Welcome back to another installment of Whitepaper Wednesday here on the Purchasing Certification Blog. Today, I’ll be reviewing a whitepaper entitled “Managing A Contingent Workforce” from Corporate United.
There has been a lot of buzz in the field over the past few years about contingent workforce management falling under the umbrella of the procurement function as another “non-traditional category.” But what the heck is meant by “contingent workforce?”
The whitepaper answers that question right out of the chute by saying that a “A contingent workforce is a provisional group of workers employed by an organization on a non-permanent basis and can also be referred to as independent professionals, temporary contract workers, independent workers, freelancers or consultants.” If that is too verbose for you, let’s just say that a contingent workforce is the temps and other non-employees who work within your organization.
The crux of this whitepaper is that the contingent workforce needs to be managed well. Though management has traditionally been assigned to employees of the organization, the whitepaper makes the case for outsourcing that work to a special type of supplier that provides a “managed staffing program” or MSP.
Now, you may assume that an MSP is a temp firm – I originally did – but it is actually a company that coordinates with all temp firms that your company uses. Sounds like a middleman, right?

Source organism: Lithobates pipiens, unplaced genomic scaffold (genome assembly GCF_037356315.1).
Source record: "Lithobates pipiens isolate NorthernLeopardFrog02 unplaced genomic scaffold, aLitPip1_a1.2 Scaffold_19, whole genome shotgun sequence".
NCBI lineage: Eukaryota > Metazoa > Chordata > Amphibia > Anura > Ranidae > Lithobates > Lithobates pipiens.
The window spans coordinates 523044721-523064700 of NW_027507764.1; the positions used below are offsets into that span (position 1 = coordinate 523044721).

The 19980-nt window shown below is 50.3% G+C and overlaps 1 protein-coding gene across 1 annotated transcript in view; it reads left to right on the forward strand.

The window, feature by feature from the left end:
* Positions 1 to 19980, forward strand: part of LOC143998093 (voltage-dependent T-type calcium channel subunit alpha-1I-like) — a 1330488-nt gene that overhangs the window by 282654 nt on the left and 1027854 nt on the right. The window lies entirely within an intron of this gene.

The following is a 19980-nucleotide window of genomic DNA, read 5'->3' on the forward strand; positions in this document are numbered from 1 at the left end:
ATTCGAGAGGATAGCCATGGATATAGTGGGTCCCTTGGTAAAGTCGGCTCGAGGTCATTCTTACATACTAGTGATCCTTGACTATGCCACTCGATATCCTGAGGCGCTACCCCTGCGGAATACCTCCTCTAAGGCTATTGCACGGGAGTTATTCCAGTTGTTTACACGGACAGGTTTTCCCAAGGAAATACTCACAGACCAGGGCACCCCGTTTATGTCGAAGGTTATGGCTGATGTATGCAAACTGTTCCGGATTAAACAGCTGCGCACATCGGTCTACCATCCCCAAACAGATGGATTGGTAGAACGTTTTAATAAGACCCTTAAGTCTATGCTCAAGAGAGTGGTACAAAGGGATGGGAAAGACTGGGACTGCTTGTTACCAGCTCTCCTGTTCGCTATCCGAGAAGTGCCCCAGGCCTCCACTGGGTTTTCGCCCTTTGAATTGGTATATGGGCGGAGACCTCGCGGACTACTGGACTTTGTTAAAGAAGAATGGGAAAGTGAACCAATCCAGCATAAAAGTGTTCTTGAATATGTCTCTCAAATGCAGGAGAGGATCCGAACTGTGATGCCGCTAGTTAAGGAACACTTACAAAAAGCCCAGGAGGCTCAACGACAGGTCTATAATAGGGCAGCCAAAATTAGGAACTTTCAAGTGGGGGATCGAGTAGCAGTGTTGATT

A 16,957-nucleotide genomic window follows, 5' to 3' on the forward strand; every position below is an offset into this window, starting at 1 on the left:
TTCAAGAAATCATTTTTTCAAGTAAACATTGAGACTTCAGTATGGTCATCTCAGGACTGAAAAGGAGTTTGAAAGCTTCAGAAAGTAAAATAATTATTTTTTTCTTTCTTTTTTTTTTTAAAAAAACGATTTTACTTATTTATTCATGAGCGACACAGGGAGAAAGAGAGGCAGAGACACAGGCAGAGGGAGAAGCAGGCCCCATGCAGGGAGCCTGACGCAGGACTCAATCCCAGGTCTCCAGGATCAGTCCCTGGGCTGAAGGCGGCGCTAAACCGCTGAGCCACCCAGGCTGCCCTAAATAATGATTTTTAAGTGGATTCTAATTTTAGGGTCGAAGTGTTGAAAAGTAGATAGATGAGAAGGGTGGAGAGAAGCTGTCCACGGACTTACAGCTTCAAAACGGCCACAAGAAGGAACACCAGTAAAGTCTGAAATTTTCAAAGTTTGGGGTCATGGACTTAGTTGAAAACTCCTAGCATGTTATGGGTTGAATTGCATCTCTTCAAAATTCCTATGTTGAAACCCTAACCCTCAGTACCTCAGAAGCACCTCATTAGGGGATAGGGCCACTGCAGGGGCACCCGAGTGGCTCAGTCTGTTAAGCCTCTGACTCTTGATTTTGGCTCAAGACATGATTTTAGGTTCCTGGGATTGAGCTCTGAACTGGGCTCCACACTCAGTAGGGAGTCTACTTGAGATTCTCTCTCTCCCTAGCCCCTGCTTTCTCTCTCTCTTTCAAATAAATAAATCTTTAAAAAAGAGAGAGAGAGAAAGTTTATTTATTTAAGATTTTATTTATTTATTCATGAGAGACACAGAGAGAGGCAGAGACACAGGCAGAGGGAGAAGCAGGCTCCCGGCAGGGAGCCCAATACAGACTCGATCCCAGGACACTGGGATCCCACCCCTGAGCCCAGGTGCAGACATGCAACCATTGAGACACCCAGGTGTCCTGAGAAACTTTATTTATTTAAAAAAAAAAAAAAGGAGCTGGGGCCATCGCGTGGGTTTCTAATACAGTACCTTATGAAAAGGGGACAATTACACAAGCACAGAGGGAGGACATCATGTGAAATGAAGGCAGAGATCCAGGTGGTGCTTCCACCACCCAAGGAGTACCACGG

Well, it is. But the whitepaper does a good job of explaining why it is beneficial to have a middleman and how it may not be as costly as you think.
One of the benefits cited is the MSP provider’s unique ability to monitor rates charged by temp agencies. The whitepaper says that “MSP providers conduct on-going rate analysis using current and historical data from all of its engagements.” I agree that the MSP provider’s broader visibility of the marketplace – compared with using employees, who are likely only familiar with their own company’s rate experience – has value and can help keep costs in check because of the access to objective standards.
Because MSP providers are in a specific line of business and serve multiple customers, they are also likely to have access to the best technology for the job – an investment many companies would not have made on their own. The whitepaper goes on to contend that supplier/contractor performance management best practices could be brought to bear by working with an MSP provider.
In terms of the cost of engaging with an MSP provider, the whitepaper says that most “MSPs utilize a vendor-funded program − its fee (a percentage of spend) is borne by the [temp agencies and other vendors] − which is widely accepted in the industry…[temp agencies and other vendors] are motivated to offer their best price, especially when they consider the opportunity to supply more of the contractors and the reduced marketing and administrative costs.” So the procurement organization would not directly pay the MSP provider for its services.
There are definitely additional things to learn about implementing the MSP concept at your organization. The whitepaper does a good job of covering the basics and getting the reader familiar with how things generally work. If your procurement department is attacking more and more non-traditional categories, it would likely be worth your time to get your own copy of this whitepaper from Corporate United’s Web site (registration required).
To Your Career,
Charles Dominick, SPSM
President & Chief Procurement Officer
Next Level Purchasing, Inc.
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